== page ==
A woman wears a stars and stripes bandana for a face mask, amid the coronavirus disease (COVID-19) fears, in Washington, April 2, 2020.
Kevin Lamarque | Reuters
New York City Mayor Bill de Blasio recently suggested that people in the city should wear face coverings, such as cloth masks or bandanas, when going out in public to try and slow the spread of COVID-19.
De Blasio pointed Thursday to a study from Singapore released this week by the Centers for Disease Control and Prevention, which examined how presymptomatic or asymptomatic coronavirus carriers could spread the deadly virus. Researchers concluded that people who spread the virus, despite feeling healthy, could pose a threat to disease control.
“These findings also suggest that to control the pandemic it might not be enough for only persons with symptoms to limit their contact with others because persons without symptoms might transmit infection,” researchers said.
New York state remains the epicenter of the COVID-19 pandemic in the United States, with at least 102,863 confirmed cases and at least 2,935 deaths.
“You can create a face covering with anything you have at home right now, a piece of cloth,” de Blasio said at a news conference. “You can create your own version, you can be creative, you be creative and put your own decoration. That’s what we want you to do. Something homemade, not something professional.”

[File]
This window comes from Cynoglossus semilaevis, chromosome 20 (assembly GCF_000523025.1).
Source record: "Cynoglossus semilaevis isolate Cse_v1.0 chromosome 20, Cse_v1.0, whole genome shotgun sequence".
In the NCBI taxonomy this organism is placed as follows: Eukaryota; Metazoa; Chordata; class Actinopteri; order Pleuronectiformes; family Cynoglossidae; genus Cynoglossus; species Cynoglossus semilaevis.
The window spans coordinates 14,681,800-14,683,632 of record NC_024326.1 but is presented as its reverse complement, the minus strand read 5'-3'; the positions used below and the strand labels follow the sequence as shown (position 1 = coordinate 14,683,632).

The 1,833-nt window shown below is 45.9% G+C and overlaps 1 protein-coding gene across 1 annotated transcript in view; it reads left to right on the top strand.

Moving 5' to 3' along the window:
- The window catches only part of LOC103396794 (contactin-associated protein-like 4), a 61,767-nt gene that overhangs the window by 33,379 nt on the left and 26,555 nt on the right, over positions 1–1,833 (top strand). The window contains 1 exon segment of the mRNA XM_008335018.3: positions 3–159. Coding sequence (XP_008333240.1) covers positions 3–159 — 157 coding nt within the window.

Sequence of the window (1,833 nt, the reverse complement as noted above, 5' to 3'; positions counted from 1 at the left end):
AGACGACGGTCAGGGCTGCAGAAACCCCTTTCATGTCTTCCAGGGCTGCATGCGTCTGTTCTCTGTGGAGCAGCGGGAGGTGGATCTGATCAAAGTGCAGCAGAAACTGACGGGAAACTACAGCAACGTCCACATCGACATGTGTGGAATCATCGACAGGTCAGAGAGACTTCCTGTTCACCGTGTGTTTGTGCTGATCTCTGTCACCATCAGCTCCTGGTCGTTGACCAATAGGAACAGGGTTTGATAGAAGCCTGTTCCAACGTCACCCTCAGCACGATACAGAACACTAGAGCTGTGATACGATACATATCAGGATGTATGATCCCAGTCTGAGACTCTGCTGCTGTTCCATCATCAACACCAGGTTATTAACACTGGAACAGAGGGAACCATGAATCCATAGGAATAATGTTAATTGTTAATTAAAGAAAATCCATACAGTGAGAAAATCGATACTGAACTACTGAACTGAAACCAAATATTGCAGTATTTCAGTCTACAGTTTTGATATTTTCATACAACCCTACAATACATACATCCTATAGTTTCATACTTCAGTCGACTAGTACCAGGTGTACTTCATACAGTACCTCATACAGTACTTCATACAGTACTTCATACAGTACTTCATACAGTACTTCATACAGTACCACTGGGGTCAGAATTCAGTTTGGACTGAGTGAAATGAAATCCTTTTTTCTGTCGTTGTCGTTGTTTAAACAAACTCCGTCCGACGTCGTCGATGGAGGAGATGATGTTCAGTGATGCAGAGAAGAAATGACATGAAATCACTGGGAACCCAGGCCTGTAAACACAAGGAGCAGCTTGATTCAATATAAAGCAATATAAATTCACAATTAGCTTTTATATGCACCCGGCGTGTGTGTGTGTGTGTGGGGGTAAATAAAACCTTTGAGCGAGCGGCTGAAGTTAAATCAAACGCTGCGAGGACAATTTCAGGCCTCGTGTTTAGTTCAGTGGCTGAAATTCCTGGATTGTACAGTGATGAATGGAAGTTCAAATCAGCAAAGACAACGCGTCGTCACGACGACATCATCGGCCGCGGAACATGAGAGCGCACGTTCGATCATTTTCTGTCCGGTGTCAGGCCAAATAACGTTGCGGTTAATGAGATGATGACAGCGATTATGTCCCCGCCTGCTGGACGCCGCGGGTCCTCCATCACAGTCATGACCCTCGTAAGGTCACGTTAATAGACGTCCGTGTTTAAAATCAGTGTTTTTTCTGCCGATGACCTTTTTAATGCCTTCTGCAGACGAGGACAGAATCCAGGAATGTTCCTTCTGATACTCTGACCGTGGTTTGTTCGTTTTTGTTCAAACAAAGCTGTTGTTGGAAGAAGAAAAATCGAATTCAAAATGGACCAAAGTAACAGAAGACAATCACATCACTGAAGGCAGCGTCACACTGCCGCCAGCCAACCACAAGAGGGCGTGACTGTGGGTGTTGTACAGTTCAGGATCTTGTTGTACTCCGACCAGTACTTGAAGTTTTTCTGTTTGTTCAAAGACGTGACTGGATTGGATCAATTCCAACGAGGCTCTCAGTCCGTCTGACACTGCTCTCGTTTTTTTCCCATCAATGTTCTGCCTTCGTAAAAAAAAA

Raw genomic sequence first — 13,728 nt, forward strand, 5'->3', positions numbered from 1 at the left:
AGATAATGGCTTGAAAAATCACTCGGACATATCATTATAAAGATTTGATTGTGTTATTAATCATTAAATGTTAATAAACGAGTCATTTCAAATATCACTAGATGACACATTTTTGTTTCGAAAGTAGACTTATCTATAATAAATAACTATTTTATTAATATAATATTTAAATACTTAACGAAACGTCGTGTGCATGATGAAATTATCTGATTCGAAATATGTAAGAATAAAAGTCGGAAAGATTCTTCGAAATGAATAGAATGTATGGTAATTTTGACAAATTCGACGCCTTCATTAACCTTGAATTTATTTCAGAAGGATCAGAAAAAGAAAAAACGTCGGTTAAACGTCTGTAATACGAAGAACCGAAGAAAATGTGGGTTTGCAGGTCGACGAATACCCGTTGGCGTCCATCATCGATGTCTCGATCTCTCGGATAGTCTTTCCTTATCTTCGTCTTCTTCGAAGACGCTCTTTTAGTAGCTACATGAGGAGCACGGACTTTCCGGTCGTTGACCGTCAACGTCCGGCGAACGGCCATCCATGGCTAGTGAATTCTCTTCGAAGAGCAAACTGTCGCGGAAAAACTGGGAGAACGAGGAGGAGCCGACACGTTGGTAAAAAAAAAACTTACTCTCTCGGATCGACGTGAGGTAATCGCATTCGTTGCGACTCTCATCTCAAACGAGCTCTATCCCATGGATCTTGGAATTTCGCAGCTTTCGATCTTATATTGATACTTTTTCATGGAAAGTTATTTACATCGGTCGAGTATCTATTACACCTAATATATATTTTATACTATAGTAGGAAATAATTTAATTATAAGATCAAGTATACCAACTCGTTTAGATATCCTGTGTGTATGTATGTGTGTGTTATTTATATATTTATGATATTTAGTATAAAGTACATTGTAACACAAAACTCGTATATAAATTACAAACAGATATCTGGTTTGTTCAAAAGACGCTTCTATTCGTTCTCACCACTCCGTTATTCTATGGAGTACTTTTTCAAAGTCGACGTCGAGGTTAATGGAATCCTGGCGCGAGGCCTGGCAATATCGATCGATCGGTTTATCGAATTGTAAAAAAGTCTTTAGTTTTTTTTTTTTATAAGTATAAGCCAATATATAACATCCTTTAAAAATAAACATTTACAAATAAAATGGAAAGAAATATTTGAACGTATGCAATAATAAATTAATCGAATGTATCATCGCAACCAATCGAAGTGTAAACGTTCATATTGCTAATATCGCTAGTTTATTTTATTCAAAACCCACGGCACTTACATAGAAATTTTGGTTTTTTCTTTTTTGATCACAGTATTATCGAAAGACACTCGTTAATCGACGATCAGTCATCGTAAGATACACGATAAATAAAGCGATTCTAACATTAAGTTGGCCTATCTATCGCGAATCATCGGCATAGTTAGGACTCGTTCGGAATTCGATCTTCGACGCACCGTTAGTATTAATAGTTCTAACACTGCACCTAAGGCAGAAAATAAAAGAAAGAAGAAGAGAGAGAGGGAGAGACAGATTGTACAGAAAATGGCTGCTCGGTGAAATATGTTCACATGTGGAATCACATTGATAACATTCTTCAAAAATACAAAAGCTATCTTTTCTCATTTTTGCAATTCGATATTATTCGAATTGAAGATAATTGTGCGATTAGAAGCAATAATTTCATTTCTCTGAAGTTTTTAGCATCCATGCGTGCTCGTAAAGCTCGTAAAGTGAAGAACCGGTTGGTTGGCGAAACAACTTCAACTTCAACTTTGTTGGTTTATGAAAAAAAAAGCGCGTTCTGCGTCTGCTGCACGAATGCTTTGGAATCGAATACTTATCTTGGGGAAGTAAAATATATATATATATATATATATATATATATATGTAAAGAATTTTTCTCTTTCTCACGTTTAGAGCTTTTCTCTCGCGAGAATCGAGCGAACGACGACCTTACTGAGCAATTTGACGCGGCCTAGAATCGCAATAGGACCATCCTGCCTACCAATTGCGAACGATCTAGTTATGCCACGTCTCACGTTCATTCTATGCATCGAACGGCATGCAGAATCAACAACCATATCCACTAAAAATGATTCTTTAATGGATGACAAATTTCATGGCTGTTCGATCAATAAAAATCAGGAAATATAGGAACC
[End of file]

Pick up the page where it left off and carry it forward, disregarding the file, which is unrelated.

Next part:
Researchers examined all 243 coronavirus cases that were reported in Singapore from Jan. 23 to March 16. They identified seven clusters of cases where presymptomatic transmission most likely occurred.
The seven clusters occurred between Jan. 19 and March 12 and involved from two to five patients each, according to the report. Ten of the cases within the clusters could be attributed to presymptomatic transmission, and accounted for 6.4% of the 157 locally acquired cases reported as of March 16, researchers added.
“The possibility of presymptomatic transmission of [the coronavirus] increases the challenges of COVID-19 containment measures, which are predicated on early detection and isolation of symptomatic persons,” researchers said in their findings. “The magnitude of this impact is dependent upon the extent and duration of transmissibility while a patient is presymptomatic, which, to date, have not been clearly established.”
Researchers said that in four of the clusters, they determined transmission exposure occurred one to three days before the source patient developed symptoms.
The study had three limitations, researchers said. There’s the possibility of an unknown source transmitting the virus to the clusters, recall bias could affect the accuracy of symptom onset dates, and under-detection of asymptomatic cases is possible, researchers said.
New York City joined Los Angeles in recommending the general public wear face coverings, which officials initially said was not necessary in order to maintain supply for health-care workers. President Donald Trump and Vice President Mike Pence also said Thursday night that the CDC will issue new nationwide guidance “in the next several days” about wearing masks to prevent the spread of COVID-19.
Read the full report from the CDC here.